A bold statement

Source: Global Times Published: 2015-8-6 20:53:01

Japan’s former prime minister discusses Abe’s upcoming WWII address

Former Prime Minister of Japan Tomiichi Murayama Photo: Li Qian/GT

On August 15, 1995, the 50th anniversary of the end of World War II, then Japanese Prime Minister Tomiichi Murayama outlined his administration’s views on WWII in what later became known as “The Murayama Statement.”In this speech Murayama candidly reflected upon Japan’s responsibilities to history and apologized for the “tremendous damage and suffering” Japan was responsible for during the war.

To date, the Japanese cabinets that have followed Murayama’s have upheld the statement during WWII anniversaries. Now, with the upcoming 70th anniversary of the end of WWII on August 15, the world has turned its attention to how incumbent Prime Minister Shinzo Abe will address the issue.

GT: Japanese Prime Minister Abe said earlier this year that his “Abe Statement” would not repeat key words from your Murayama Statement, such as “colonial rule” and “aggression.” If this is the case, do you think this is a betrayal of The Murayama Statement?

Murayama: When Abe first became prime minister [in 2006], he said he would inherit The Murayama Statement. However, during his second term he changed this to ” inherit, but not completely.” At first, he wanted his speech for the 70th anniversary of the end of WWII to be a cabinet decision, but when things became complicated, he decided to present the speech as coming from himself. For me, the meaning that his speech delivers will be more important than whether or not he uses those words [from The Murayama Statement.] It will be a shame if his speech denies history, because that’s the same as the Japanese government telling lies, which will damage Japan’s credibility.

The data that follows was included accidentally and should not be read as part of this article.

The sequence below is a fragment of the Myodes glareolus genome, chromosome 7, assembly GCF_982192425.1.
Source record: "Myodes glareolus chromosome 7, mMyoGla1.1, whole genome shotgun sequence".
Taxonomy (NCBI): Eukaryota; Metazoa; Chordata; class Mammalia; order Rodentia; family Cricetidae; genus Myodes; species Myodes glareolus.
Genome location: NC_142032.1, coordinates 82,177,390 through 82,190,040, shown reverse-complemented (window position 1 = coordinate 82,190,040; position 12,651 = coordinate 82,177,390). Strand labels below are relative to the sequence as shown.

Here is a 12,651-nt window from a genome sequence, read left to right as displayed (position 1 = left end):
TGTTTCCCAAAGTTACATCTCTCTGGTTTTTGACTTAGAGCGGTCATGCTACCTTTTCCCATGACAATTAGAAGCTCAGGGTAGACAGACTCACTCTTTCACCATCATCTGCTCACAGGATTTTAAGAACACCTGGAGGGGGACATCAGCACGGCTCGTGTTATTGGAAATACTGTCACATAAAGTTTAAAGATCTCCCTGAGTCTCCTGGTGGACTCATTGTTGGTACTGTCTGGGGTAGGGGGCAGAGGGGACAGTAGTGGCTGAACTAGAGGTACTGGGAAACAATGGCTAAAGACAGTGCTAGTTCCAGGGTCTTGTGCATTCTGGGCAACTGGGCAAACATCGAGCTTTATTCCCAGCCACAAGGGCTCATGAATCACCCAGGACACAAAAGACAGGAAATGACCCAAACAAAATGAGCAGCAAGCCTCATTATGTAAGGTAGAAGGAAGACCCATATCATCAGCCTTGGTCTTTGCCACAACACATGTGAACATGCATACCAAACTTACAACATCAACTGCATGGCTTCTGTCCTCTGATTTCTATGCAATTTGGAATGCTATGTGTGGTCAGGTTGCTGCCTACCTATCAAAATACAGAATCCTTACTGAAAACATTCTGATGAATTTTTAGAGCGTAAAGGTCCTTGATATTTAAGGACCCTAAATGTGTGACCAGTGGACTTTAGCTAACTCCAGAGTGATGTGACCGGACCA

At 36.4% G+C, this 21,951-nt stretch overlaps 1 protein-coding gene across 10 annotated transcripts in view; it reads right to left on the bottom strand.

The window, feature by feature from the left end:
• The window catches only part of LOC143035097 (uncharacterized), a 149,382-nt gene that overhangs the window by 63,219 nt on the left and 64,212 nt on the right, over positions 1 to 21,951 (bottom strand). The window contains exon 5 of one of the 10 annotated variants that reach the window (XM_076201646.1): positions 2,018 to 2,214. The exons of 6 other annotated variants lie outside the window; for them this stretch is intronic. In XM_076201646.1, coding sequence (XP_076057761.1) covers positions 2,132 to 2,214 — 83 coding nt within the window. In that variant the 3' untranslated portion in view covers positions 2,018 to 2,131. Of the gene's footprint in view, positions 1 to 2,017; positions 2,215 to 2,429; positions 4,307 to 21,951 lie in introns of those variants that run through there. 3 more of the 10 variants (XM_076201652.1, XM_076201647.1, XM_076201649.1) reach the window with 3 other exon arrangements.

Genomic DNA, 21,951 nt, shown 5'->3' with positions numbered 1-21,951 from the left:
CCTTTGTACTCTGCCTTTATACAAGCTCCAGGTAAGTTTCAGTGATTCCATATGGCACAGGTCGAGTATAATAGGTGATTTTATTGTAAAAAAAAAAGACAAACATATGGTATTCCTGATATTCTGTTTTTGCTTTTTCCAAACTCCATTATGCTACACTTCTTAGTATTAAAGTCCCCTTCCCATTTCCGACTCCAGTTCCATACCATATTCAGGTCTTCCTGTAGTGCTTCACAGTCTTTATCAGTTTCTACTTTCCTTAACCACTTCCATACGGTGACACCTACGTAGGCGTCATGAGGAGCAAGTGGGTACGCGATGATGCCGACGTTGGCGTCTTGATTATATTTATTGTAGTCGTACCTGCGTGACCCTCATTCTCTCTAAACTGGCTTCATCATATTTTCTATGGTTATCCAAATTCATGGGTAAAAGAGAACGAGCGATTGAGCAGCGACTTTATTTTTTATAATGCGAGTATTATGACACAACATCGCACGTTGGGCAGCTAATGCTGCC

GT: If Abe’s security bill passes through Japan’s Diet, does that mean Japan will have officially left its pacifist path?

Murayama: The United Nations recognizes two levels of self-defense: One is individual self-defense, the other collective self-defense. Japan’s constitution guarantees individual self-defense but doesn’t recognize collective self-defense, so Japan has so far been exempt from participating in wars. Abe’s security bill is aimed at reinterpreting the Constitution to recognize collective self-defense to a certain extent and to expand the range of self-defense. How is that not putting Japan on the road to war? This is why almost the entire nation is against [the security bill] and the Diet is still debating the issue.

GT: A number of unofficial associations in China and Japan have contributed to friendly exchanges between the two countries. How much can this type of unofficial diplomacy complement the stagnant diplomatic relations between the two countries?

Murayama: When exchanges develop between ordinary people and voices in both countries calling to avoid confrontation and war become louder, governments can’t just push these voices aside. Unofficial communication is a force that guides the policy of a country and is something that can’t be ignored.

GT: Right-wing forces in Japan have questioned the existence of “comfort women” and the use of other terms, but at the same time, there are Japanese lawyers helping war victims in China seek justice. What are your opinions on this?

Murayama: “Comfort women” were a problem created by the Japanese side, so Japan should definitely recognize them. Mr. Yohei Kono [chief cabinet secretary in 1993] investigated the matter before he acknowledged it in “The Kono Statement.” His speech concluded that the Japanese government has a responsibility toward these “comfort women.” Regardless of what the right-wing claims, the government has no other choice but to acknowledge the truth.

GT: How should Japan react to an ever more confident China?

Murayama: There is nothing to worry about as long as Japan evaluates China objectively. Japan and China should cooperate and communicate with each other and help boost each other.

GT: How will US policies toward Asia influence Sino-Japanese relations?

Murayama: The US wants to see friendly relations, not confrontation, between Japan and China. However, the US military base in Okinawa and other facts do have a negative impact on Japan-China relations. Therefore certain considerations should be explored to achieve a balanced view as to what’s beneficial for the two countries. Japan could never just follow the orders of the US.


About Uy Do

Banking System Analyst, former NTT data Global Marketing Dept Senior Analyst, Banking System Risk Specialist, HR Specialist
This entry was posted in China, Interview, Japan, Nippon-Sino, WW2 and tagged , . Bookmark the permalink.

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